Other posts in the Rational Preparedness series concerning lightning, and lightning abatement can be found here:

More articles concerning this phenomena and on lightning abatement etc. :


What if it's today? - A survivalist's blog said...

A little over a year ago I wrote about lightning safety, just in case you blow it and are stuck in an unsafe place.

JaneofVirginia said...

Thanks. I'll take a look. I started a series on various aspects of it after my adult son was struck here on the farm, while inside a building. The fact is that we can mitigate risk, not prevent all strikes. It's a scarier world that even I had thought ! Thanks for posting.

Jerry E Beuterbaugh said...

"Rational Preparedness" has been included in the Sites To See for this week. I hope this helps to point many new visitors in your direction.

JaneofVirginia said...

Thanks Jerry, I appreciate the vote of confidence !

lotta joy said...

Since moving to Florida (the lightning capitol of the world) I had to learn things I never knew before - and doubted until I read your post. My oldest sister was once injured when a lightning strike went down the chimney, through the fire place and out into the living room where she was sitting.
The problem in Florida is the fact that there is no storm, or warning, required for lightning to strike.

JaneofVirginia said...

Lotta Joy, Yes, Florida is indeed the lightning capital. Interestingly, it is said that it is not the availability of water which makes it so, but the geology. Nova Scotia, with all its water you might think would be a major lightning hazard, is not, because it's geology is different than Florida's. I am glad your sister survived her strike. Within the past year we have met many people who have experienced glancing blows from lightning while sitting indoors.
I have read that lightning seems to strike in Florida without fair warning. Glad to have you home, and safe. LOVE your blog.

MMM said...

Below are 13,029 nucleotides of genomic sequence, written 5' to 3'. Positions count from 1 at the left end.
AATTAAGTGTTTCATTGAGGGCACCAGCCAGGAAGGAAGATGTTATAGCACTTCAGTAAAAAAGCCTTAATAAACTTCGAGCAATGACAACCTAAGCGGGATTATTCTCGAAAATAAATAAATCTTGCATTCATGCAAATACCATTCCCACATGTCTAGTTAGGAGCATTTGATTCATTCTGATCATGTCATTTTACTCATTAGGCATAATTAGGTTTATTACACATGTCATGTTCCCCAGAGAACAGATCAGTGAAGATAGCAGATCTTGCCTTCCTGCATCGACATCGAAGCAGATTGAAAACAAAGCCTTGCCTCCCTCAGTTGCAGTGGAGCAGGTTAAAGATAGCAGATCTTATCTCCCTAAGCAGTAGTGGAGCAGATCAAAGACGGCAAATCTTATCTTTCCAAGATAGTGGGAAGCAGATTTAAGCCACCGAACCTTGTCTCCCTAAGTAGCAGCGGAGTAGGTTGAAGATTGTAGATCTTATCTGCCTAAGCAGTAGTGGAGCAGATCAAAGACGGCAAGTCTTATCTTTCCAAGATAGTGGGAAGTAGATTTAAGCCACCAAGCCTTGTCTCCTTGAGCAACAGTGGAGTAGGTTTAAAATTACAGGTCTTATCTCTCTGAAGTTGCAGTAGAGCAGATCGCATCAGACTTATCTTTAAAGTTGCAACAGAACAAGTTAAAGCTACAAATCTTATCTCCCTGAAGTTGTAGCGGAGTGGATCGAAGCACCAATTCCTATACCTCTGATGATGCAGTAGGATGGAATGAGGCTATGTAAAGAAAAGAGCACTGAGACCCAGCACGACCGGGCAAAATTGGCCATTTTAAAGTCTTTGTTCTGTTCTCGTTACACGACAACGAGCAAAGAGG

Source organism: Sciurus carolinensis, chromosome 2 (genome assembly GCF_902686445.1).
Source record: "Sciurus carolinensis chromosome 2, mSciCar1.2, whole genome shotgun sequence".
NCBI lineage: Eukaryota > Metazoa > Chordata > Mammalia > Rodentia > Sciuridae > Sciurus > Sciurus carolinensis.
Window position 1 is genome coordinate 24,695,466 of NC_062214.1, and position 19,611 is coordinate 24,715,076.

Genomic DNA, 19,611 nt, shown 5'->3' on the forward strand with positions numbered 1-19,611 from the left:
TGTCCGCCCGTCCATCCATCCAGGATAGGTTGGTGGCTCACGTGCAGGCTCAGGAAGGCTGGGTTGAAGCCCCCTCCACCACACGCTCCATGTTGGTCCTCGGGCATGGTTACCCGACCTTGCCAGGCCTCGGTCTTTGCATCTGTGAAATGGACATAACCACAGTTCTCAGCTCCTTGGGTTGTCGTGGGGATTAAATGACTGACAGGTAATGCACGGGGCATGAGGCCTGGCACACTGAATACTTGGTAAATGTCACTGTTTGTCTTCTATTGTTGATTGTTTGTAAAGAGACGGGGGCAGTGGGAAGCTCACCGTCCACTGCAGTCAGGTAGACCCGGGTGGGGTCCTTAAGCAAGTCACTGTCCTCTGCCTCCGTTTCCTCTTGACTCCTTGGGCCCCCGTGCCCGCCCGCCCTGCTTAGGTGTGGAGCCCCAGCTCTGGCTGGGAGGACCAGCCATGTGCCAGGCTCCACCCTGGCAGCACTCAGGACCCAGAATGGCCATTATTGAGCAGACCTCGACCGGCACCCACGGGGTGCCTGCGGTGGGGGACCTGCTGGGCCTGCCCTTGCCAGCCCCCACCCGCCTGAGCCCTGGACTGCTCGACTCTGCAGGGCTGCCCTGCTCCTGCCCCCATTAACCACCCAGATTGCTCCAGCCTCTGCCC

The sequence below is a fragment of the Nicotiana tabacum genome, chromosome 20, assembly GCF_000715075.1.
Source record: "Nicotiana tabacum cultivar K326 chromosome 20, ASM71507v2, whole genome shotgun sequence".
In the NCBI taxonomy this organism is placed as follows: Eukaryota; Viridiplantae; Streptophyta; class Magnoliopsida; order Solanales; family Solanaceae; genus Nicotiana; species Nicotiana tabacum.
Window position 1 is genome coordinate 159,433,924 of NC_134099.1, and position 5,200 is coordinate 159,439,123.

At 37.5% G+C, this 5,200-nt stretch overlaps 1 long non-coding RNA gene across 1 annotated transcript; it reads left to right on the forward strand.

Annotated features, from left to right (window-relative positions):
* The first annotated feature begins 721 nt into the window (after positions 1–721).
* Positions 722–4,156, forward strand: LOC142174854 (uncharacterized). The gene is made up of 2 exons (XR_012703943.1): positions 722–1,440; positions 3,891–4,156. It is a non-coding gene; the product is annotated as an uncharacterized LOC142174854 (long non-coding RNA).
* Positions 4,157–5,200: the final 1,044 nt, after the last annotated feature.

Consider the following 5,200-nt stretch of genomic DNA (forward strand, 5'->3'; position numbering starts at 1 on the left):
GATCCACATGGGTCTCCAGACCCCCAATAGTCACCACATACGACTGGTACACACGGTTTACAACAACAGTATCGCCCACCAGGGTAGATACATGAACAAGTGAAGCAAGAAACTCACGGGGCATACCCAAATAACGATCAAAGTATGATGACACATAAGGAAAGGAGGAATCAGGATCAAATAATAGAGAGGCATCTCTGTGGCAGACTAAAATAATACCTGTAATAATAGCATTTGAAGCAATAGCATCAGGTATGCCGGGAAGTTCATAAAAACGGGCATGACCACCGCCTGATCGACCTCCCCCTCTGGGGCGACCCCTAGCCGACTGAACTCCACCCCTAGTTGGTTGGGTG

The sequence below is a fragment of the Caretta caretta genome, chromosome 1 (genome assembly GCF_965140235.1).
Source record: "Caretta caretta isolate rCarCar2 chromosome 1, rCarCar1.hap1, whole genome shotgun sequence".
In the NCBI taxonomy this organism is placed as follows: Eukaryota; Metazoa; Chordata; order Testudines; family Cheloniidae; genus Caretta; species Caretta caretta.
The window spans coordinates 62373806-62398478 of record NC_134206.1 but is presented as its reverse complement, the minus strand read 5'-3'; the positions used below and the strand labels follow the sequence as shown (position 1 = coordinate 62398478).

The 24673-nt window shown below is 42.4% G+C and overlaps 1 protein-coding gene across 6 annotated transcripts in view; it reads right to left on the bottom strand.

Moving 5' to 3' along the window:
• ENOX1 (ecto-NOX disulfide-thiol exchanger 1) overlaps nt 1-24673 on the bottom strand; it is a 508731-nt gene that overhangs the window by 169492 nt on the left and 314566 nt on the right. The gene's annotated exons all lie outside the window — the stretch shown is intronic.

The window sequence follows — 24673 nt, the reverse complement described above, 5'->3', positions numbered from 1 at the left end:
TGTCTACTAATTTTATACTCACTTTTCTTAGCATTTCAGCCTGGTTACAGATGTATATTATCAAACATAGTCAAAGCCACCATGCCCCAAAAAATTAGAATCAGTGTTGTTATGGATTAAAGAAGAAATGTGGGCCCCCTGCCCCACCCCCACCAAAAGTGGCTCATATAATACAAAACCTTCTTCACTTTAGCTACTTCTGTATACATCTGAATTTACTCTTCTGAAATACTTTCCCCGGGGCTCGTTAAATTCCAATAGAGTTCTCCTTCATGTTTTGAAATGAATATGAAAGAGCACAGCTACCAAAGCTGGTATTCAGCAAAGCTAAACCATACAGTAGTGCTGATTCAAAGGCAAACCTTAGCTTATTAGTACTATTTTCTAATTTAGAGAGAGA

Thank you for sharing your blog and outlook on things like this. I myself (22 yr old) was struck by lightning almost a year ago. I was over seas volunteering not even two weeks when it happened. I was in the Dominican Republic so it was down pooring the worse rain I have ever seen. I was bare foot standing in water when I asked if it was ok to use the stove. The minute i turned on the gas and grabbed ahold of the metal grate with both hands, the lightning got sucked right in through the open window next to me. It all happened so fast I didnt even realize I had carried the grate out into the middle of the room before I could let go of it. After it left my body you could see the streams of electricity jumping from metal to metal objects in the house. I blacked out shortly after and didnt wake up until I arrived at the foreign hospital. After a week of skipping heart beats and the worst muscle seizures, they released me. I dont know how I did it but i stayed 4 months after my accident before returning to the states. It took me about a month to learn to walk again. All of the work I did I did on my own. There is no such things as physical therapy where I was. But I have slowly but surely started my long climb up hill. No doctor I have seen has any idea of what to do with me. I have decided to go a natural way with my treatment. I just started acupuncture, which I am very optimistic about. Im in the chronic group as far as damage, because it has only gotten worse and not better. laying in that hospital bed wondering if I would ever walk again....and I promised myself two things. 1: ride 2 days of Ragbrai (I use to ride 200 miles a week before) and 2: Run a 5k, both within a year of my accident. At that time i still couldnt even walk but I knew I would run, as crazy as that sounds. This has affected every part of my life, in a lot of ways. But its people like you, with stories like yours, that give me hope. I read other peoples stories and I know It could have been so much worse for me. And I know I will never be alone in this. So thank you for sharing you story. I know its helped more then just me. :)